The earliest known written documentation of the Chinese abacus dates to the 2nd century BC.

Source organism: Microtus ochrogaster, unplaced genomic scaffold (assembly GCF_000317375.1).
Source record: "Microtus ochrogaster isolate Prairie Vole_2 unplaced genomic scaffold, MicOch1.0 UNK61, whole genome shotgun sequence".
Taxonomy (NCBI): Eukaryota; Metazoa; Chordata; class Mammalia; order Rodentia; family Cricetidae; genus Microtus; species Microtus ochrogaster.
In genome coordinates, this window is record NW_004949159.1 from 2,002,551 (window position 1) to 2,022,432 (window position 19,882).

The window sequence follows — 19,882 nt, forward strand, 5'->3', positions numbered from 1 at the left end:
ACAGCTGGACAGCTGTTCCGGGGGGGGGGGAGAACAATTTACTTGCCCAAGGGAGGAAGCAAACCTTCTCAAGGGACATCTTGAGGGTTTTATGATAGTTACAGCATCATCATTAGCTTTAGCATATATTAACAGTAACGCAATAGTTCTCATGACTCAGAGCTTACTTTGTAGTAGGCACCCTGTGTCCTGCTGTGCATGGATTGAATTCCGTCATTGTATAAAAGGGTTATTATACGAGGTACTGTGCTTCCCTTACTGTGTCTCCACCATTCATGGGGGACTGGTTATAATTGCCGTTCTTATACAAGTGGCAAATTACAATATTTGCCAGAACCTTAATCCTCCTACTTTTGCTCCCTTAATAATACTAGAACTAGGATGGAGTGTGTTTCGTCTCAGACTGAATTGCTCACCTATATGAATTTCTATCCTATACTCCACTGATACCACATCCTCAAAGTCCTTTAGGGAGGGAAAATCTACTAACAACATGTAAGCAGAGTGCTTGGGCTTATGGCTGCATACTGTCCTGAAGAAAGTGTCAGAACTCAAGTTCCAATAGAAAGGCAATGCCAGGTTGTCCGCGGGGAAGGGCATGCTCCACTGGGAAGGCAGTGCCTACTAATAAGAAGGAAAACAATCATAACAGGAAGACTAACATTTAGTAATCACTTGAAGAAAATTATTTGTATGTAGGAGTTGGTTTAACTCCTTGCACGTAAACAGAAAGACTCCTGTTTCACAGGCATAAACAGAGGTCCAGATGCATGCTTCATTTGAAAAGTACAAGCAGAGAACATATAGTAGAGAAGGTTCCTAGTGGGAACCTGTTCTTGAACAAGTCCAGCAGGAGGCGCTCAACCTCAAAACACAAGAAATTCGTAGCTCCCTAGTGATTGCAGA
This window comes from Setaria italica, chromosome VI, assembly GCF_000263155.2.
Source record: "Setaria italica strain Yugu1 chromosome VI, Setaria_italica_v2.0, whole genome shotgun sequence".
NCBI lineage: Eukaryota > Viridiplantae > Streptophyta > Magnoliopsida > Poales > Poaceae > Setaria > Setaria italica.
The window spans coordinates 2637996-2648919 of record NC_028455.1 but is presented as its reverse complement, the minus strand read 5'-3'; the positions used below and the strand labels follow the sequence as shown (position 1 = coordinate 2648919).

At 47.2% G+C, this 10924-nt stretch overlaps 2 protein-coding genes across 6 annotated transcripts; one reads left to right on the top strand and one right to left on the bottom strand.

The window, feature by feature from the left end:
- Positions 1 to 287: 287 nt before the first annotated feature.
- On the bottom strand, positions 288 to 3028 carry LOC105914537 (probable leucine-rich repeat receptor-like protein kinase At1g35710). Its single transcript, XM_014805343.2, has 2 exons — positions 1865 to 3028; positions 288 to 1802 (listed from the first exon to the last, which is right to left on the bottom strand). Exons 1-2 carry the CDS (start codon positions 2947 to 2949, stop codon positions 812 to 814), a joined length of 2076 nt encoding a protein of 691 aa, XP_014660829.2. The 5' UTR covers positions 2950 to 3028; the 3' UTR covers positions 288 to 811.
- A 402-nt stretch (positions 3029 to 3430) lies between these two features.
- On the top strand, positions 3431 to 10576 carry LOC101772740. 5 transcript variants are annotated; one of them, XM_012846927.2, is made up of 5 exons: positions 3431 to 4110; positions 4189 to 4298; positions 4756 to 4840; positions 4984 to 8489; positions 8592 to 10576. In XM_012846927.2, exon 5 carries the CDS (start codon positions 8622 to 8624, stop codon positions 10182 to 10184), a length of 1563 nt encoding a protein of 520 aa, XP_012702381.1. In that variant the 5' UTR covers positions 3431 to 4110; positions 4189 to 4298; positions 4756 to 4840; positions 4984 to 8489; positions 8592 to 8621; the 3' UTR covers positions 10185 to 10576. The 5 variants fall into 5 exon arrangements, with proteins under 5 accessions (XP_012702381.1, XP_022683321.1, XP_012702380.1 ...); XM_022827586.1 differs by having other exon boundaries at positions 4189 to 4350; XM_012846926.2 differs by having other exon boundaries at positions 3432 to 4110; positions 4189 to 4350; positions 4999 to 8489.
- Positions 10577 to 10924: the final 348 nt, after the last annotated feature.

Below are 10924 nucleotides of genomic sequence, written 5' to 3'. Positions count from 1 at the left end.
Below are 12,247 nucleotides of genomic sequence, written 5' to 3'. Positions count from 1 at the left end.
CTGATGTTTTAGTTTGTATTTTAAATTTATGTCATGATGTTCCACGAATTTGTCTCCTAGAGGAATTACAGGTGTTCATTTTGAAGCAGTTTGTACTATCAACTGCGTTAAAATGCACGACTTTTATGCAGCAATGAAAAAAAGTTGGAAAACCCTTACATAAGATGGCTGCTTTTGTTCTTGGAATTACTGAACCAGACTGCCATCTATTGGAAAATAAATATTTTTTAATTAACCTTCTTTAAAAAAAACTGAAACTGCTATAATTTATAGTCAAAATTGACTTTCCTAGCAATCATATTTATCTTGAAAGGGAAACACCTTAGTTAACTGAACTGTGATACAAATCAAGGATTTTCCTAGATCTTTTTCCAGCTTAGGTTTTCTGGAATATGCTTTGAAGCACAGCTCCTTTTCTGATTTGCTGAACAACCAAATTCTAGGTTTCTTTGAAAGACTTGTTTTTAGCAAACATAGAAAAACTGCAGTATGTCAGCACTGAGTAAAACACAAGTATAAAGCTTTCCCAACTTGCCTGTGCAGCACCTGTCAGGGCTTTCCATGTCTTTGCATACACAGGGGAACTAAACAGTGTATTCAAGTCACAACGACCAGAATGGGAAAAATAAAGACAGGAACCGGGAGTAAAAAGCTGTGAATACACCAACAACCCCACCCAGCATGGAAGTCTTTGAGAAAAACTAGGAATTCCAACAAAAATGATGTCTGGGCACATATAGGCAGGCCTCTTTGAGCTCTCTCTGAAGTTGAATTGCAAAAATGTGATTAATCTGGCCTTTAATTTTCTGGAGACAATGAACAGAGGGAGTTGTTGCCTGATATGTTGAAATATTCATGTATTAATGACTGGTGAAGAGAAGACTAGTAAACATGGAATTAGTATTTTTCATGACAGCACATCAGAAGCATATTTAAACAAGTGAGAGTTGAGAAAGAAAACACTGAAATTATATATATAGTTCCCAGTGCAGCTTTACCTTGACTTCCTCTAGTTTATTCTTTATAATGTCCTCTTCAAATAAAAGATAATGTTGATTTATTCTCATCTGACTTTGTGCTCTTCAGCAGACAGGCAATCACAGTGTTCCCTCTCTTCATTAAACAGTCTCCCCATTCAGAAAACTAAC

The Chinese abacus, known as the suanpan (算盤, lit. "Counting tray", Mandarin suàn pán, Cantonese syun3 pun4), is typically 20 cm (8 in) tall and comes in various widths depending on the operator. It usually has more than seven rods. There are two beads on each rod in the upper deck and five beads each in the bottom for both decimal and hexadecimal computation. The beads are usually rounded and made of a hardwood. The beads are counted by moving them up or down towards the beam. If you move them toward the beam, you count their value. If you move away, you don't count their value. The suanpan can be reset to the starting position instantly by a quick movement along the horizontal axis to spin all the beads away from the horizontal beam at the center.